Would contemporary classical music be appropriate for a casual school foyer performance?
I'm thinking of performing in a school's foyer casually during a lunch break. There won't be a stable audience, so people will simply drop by and listen for as long as they want. Would contempory classical music even be appropriate for this type of performance? I'm just wrried that I'll get into big trouble playing such music in this type of setting. If this is a terrible idea, I'll think of something else. Any input is greatly appreciated. Thanks.
Have you asked the principal of your school? What are you thinking of performing?
What do you mean by "contemporary" classical music?
This is really a matter with the music teacher. He's fine with me performing in the foyer. When I say "contemporary classical music", I'm talking music written from 1920-40 onwards (not including pop or rock music) and is freely tonal or atonal in nature. A lot of this music contains all kinds of extended techniques to convey various feelings. Some of it can be scary, haunting, or convey other negative emotions.
If you can snag another violin, do the Bartok Duos.
In a "walk-by" environment like a foyer, I'd choose music that doesn't require any concentration to appreciate, and if someone only hears 30 seconds of it (or even 10 seconds of it), it's still enjoyable for them. In other words, it's the sort of thing that gets the label "accessible" attached to it.
I would not play atonal music in a foyer for an audience that is passing through, and at any rate is mostly not musically trained.
Even some contemporary music of the tonal kind asks a lot of a casual audience. Maybe you could have a mix of repertoire that is more and less accessible for a first-time listener, in relatively short pieces. If nobody stops to listen, switch to the accessible ones; if it gets too crowded, switch to something atonal. :-)
Depends on your goal. Why do you want to play casually at school? Examine your motives and consider what to do to obtain the desired outcome. I remember, for example ripping through Kabalevsky at breakneck speed to show off my sophistication for classmates. I just wanted to impress them, not to entertain. If this is your goal, rip away. Otherwise, consider a recital for the more serious music and for busking-type events, go for simpler, more recognizable tunes.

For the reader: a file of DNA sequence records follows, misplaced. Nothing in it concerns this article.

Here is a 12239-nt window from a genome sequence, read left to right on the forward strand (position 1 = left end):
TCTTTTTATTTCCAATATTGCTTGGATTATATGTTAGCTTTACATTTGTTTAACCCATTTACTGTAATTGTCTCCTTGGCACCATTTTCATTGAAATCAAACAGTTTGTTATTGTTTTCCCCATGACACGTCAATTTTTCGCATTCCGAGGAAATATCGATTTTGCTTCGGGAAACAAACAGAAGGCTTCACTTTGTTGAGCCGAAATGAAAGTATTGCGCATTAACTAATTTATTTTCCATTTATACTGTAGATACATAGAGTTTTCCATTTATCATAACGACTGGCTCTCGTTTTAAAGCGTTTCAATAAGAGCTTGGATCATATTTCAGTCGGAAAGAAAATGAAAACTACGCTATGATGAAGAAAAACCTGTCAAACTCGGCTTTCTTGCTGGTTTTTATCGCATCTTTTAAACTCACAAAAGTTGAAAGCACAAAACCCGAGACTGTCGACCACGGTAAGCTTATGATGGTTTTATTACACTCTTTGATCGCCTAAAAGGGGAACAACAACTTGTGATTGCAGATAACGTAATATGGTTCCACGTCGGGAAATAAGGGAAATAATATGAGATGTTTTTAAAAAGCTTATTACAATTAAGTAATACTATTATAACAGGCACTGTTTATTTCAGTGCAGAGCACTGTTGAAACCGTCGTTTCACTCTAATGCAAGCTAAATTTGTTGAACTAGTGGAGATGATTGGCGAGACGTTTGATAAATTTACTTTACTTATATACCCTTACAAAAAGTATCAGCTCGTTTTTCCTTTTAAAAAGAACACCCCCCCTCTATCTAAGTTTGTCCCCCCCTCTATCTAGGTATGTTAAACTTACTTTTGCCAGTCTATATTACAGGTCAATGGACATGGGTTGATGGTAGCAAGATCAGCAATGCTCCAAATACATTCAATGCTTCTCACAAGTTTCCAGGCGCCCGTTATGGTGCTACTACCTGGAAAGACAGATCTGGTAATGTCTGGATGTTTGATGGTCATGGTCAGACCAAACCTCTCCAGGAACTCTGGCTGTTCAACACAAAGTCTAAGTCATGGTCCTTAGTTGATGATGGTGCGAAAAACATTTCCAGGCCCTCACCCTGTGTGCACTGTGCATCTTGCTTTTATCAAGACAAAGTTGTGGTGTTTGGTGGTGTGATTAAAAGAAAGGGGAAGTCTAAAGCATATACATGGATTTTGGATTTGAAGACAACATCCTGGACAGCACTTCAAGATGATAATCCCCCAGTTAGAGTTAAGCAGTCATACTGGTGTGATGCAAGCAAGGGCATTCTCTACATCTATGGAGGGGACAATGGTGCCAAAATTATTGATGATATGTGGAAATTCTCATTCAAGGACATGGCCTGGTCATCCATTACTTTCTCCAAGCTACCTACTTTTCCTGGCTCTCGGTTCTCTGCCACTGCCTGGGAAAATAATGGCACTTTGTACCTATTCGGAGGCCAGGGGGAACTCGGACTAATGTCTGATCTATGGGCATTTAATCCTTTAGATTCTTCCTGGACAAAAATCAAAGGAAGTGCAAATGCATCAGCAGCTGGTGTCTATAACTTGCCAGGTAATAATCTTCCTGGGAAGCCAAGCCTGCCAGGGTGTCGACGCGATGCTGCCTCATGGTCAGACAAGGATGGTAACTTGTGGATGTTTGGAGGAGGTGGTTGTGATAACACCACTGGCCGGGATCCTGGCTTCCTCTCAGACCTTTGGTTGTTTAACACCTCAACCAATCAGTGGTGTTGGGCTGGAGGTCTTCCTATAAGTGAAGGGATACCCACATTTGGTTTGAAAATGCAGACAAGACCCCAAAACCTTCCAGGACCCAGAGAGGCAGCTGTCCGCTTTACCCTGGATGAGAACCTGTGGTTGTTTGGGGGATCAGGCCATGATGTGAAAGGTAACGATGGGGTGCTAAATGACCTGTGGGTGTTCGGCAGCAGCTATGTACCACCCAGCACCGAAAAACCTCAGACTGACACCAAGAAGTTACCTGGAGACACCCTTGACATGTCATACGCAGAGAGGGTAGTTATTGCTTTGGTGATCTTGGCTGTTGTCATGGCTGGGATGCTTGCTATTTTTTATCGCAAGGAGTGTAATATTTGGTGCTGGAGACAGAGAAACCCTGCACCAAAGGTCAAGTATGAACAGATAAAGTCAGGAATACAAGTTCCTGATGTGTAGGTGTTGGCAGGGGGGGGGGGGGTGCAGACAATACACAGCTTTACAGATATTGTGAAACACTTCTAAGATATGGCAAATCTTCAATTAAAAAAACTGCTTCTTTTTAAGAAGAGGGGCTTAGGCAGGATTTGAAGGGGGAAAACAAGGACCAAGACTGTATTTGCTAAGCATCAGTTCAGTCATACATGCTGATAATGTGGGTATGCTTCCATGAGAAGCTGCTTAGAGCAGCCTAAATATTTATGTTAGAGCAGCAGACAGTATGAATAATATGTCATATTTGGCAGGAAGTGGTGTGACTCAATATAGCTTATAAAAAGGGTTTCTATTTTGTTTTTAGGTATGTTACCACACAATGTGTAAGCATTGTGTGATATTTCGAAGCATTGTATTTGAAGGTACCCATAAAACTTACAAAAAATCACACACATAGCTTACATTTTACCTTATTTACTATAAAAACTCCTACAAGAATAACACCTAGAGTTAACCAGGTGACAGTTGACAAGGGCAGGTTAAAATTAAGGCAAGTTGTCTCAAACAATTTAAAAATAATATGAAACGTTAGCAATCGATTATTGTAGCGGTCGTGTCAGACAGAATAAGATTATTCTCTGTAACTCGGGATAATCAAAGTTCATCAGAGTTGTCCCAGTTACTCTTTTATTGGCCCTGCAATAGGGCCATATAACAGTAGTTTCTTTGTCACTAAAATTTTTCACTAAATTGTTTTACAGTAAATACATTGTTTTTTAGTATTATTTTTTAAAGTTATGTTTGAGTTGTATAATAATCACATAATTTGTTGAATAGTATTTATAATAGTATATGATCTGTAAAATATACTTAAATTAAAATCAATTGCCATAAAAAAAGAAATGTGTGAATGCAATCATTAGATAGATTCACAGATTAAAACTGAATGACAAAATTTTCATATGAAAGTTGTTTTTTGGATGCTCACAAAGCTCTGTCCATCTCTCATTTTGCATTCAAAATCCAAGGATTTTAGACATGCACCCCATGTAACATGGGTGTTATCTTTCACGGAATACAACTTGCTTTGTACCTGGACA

(and I say this with the benefit of 25 years of hindsight. When I was 14 I was much less self-aware.)
Thank you all for your advice. I'll look into it all.
If that's the kind of music you like and are convinced of playing you should go for it. I've actually had very good experiences selling contemporary classical music to non-specialized audiences. What usually works quite well is to set up the performance more as a kind of music theater rather than a traditional concert. A point to start could be to think about the possibilities the foyer offers. Does it, e.g., have hiding spaces where you could start the performance, so people only hear sounds and don't immediately see what is going on? Or would different pieces fit different places in the foyer? You can also walk around in between pieces and improvise. Regarding repertoire 'itchy and scratchy' extended technique stuff usually works quite well, because it has a direct physical impact. Not everybody will like it, of course, but that goes for almost all types of music.
Thanks for the reply. I'll find the repertoire myself. It's a solo thing, by the way.
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